Never one to leave well enough alone, I decided that I didn't want to have a straight-edged finish .... most of my quilts have just a standard plain binding and I was tired of it. So, I asked around the forum for help in figuring out how to achieve an "ice cream cone" look. Basically, it's a triangle with a scallop on the top, so that if held vertically, it looks like an ice cream cone w/ a scoop of ice cream. I wasn't sure at all how to go about creating that scallop look .. what was the technique or pattern one used for cutting out the sawtooth triangle w/ a scallop on the edge? From the very helpful Forum members, I was directed to the "Dear Jane" quilt. After taking a look at it, I realized that this was precisely the look I wanted and it was so easy! Using the same fabric as the outer sawtooth triangles, you sew a straight strip of fabric as an outer border. Then you cut the straight strip into scallops to match the size of your sawtooth triangles .. you don't do it the other way around! Gosh, that made it so much easier than first cutting scalloped pieces and trying to work with them!
After some research, I found Linda Franz' website that describes in gnat's-eyelash detail how to bind scallops so they don't bunch, pucker or have tucks in them. I discovered that proper scallops do NOT have a miter at the inner point, but are gently rounded. Following these directions, I have successfully finished my quilt. I'm also amazed that I actually hand-stitched this binding down instead of my usual machine stitching! Well, all I can say is that this quilt seemed to call for it. :-)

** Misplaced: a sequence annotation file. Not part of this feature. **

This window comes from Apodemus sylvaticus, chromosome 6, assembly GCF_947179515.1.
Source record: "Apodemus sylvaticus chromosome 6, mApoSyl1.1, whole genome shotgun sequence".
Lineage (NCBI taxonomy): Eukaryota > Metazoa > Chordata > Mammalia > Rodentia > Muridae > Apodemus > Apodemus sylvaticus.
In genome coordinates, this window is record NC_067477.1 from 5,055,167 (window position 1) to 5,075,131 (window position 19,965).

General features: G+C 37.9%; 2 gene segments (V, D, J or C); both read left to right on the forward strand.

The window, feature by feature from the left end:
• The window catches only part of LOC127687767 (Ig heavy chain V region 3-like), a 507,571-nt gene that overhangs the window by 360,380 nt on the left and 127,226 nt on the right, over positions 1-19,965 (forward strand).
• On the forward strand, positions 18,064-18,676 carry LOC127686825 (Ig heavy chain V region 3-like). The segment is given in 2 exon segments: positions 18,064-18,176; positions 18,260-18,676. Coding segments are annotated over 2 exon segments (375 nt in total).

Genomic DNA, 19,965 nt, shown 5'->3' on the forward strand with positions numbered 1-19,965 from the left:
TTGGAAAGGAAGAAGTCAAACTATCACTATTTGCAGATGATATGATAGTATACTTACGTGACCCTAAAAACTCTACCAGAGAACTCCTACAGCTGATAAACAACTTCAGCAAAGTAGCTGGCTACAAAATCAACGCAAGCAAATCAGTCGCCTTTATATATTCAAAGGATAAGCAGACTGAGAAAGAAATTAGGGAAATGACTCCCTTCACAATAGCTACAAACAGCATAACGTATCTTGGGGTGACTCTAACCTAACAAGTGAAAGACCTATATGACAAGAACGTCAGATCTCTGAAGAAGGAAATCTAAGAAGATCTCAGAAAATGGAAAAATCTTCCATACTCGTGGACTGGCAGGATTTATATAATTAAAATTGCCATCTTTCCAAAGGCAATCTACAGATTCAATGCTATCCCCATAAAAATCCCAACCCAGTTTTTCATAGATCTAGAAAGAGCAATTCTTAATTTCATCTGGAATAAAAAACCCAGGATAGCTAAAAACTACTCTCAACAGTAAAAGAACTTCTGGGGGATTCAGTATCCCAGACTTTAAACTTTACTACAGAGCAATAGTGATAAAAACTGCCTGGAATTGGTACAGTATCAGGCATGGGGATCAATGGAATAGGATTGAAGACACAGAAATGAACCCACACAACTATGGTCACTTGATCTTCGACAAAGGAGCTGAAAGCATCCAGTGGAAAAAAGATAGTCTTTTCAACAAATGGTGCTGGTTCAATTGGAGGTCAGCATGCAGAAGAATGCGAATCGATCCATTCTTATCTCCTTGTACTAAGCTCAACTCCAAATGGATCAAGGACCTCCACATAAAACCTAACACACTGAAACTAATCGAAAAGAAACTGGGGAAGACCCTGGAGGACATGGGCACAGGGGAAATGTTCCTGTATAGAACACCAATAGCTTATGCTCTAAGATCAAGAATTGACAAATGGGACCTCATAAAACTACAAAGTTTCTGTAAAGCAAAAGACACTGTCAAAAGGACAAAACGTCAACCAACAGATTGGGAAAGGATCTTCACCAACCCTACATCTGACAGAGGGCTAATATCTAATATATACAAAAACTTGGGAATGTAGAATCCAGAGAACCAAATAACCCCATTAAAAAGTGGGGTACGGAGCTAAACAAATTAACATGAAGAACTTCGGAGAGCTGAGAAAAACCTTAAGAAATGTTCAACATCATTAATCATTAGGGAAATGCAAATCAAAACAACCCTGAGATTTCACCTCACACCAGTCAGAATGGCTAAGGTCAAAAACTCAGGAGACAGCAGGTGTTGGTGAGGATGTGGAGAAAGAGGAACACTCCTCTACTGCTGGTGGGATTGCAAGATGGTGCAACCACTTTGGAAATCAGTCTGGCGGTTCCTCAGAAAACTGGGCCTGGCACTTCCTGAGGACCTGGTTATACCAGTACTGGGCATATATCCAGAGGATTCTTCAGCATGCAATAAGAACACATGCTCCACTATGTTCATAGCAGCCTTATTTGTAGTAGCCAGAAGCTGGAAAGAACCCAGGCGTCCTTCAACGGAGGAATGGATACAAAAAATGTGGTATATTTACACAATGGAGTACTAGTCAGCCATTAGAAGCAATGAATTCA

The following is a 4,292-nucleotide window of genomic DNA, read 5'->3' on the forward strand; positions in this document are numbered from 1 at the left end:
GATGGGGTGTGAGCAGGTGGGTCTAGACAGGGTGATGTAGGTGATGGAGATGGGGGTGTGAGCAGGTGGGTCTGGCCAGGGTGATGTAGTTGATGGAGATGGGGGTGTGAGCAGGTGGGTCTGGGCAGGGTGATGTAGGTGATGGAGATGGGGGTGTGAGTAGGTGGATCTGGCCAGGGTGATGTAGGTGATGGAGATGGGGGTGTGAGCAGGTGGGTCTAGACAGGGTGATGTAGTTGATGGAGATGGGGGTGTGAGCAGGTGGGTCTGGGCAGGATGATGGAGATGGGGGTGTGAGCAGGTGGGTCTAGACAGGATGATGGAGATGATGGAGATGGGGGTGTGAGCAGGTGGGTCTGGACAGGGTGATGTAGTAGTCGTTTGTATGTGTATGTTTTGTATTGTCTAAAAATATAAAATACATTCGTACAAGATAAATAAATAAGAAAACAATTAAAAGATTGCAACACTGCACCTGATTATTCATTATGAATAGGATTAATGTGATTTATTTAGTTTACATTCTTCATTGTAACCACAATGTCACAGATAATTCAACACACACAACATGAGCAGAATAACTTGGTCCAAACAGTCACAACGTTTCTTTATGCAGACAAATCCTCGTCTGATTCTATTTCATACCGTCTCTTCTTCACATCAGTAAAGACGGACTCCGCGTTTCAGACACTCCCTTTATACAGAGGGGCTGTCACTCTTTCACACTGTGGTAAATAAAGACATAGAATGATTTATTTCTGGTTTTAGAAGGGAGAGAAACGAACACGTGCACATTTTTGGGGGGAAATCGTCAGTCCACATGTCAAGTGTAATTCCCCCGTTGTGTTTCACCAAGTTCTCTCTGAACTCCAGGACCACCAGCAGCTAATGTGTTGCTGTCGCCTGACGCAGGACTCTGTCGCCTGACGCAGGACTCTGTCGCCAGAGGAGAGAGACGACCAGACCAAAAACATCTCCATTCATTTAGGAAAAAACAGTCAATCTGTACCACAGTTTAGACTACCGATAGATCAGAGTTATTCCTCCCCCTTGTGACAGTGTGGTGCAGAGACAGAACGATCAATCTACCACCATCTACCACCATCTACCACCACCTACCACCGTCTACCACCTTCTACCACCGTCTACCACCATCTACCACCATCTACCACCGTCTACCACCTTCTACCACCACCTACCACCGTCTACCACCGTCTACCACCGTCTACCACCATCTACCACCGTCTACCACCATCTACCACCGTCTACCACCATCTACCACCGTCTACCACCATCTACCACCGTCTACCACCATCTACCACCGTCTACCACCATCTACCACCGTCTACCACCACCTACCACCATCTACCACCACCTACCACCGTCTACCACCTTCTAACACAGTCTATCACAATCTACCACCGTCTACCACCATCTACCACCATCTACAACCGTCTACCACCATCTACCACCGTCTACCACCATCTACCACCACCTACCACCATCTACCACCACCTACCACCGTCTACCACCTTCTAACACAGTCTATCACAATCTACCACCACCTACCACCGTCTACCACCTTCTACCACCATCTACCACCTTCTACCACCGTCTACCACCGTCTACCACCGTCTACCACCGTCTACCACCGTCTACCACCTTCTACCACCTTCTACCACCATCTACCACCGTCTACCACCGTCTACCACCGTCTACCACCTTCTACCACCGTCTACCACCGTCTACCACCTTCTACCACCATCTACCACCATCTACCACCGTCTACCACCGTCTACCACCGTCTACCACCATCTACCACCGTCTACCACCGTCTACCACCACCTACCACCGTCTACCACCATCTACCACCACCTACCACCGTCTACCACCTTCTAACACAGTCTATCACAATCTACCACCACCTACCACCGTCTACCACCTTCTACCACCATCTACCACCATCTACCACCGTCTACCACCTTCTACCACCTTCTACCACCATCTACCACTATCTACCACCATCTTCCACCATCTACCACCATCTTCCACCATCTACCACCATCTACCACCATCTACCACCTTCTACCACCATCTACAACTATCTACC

So, now that the quilt top was actually done, I was at my familiar point of trying to think of what kind of quilting motif to use. I am horribly unimaginative when it comes to the actual quilting. The long arm quilter I like to use is wonderfully creative in this area but I can't afford her for every quilt. :-(
I finally decided on continuous line, interlocking hearts in the pinwheel part of the quilt, stitch in the ditch along the float border and a paper doll motif in the scallop border.
Why a paper doll? Well.... the head of the doll nicely fits in the scallop and the body narrows down to fit into the sawtooth triangles. :-)
I actually MADE the paper dolls out of Contact paper and used the stickiness of the Contact paper to temporarily hold that pattern to the quilt while I free-motion stitched around the perimeter.
When I came to the end of the Contact paper pattern, I just pulled it up, restuck it to a new area and continued stitching.